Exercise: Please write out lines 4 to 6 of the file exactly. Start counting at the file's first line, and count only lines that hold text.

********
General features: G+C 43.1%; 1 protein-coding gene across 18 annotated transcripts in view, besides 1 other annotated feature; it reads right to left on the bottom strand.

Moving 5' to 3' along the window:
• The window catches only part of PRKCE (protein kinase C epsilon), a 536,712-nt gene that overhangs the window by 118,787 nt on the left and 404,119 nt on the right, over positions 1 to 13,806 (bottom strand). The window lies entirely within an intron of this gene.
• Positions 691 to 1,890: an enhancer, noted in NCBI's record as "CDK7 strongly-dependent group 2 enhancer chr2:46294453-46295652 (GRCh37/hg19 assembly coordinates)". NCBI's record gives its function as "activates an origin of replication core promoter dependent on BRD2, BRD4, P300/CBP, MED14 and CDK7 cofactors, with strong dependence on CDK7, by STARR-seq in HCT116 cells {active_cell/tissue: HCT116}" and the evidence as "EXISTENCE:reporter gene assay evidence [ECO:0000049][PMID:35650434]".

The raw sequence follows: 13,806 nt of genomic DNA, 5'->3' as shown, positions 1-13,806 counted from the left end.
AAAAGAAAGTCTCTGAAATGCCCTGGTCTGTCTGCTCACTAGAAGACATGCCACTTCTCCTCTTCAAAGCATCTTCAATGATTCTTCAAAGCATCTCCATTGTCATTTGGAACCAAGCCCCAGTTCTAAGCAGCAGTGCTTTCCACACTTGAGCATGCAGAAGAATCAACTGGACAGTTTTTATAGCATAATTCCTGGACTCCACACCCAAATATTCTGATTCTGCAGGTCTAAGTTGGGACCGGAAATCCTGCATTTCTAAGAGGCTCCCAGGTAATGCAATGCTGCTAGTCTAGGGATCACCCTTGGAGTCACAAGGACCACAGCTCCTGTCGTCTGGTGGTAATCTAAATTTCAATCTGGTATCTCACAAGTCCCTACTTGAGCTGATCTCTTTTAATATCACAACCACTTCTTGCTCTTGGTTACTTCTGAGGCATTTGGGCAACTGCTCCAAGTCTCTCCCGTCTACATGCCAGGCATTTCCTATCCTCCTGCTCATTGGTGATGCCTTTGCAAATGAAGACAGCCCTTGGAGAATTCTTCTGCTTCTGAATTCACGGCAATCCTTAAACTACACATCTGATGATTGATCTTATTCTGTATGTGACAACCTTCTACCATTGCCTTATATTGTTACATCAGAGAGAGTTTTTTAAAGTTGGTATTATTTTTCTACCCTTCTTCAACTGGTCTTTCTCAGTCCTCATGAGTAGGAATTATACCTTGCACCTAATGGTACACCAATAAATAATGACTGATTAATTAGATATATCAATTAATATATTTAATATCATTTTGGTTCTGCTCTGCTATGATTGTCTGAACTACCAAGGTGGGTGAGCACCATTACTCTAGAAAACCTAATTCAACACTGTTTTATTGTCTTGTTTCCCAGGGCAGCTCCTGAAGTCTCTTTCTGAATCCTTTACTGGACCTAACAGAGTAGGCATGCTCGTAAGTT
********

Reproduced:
• Positions 691 to 1,890: an enhancer, noted in NCBI's record as "CDK7 strongly-dependent group 2 enhancer chr2:46294453-46295652 (GRCh37/hg19 assembly coordinates)". NCBI's record gives its function as "activates an origin of replication core promoter dependent on BRD2, BRD4, P300/CBP, MED14 and CDK7 cofactors, with strong dependence on CDK7, by STARR-seq in HCT116 cells {active_cell/tissue: HCT116}" and the evidence as "EXISTENCE:reporter gene assay evidence [ECO:0000049][PMID:35650434]".

The raw sequence follows: 13,806 nt of genomic DNA, 5'->3' as shown, positions 1-13,806 counted from the left end.
AAAAGAAAGTCTCTGAAATGCCCTGGTCTGTCTGCTCACTAGAAGACATGCCACTTCTCCTCTTCAAAGCATCTTCAATGATTCTTCAAAGCATCTCCATTGTCATTTGGAACCAAGCCCCAGTTCTAAGCAGCAGTGCTTTCCACACTTGAGCATGCAGAAGAATCAACTGGACAGTTTTTATAGCATAATTCCTGGACTCCACACCCAAATATTCTGATTCTGCAGGTCTAAGTTGGGACCGGAAATCCTGCATTTCTAAGAGGCTCCCAGGTAATGCAATGCTGCTAGTCTAGGGATCACCCTTGGAGTCACAAGGACCACAGCTCCTGTCGTCTGGTGGTAATCTAAATTTCAATCTGGTATCTCACAAGTCCCTACTTGAGCTGATCTCTTTTAATATCACAACCACTTCTTGCTCTTGGTTACTTCTGAGGCATTTGGGCAACTGCTCCAAGTCTCTCCCGTCTACATGCCAGGCATTTCCTATCCTCCTGCTCATTGGTGATGCCTTTGCAAATGAAGACAGCCCTTGGAGAATTCTTCTGCTTCTGAATTCACGGCAATCCTTAAACTACACATCTGATGATTGATCTTATTCTGTATGTGACAACCTTCTACCATTGCCTTATATTGTTACATCAGAGAGAGTTTTTTAAAGTTGGTATTATTTTTCTACCCTTCTTCAACTGGTCTTTCTCAGTCCTCATGAGTAGGAATTATACCTTGCACCTAATGGTACACCAATAAATAATGACTGATTAATTAGATATATCAATTAATATATTTAATATCATTTTGGTTCTGCTCTGCTATGATTGTCTGAACTACCAAGGTGGGTGAGCACCATTACTCTAGAAAACCTAATTCAACACTGTTTTATTGTCTTGTTTCCCAGGGCAGCTCCTGAAGTCTCTTTCTGAATCCTTTACTGGACCTAACAGAGTAGGCATGCTCGTAAGTT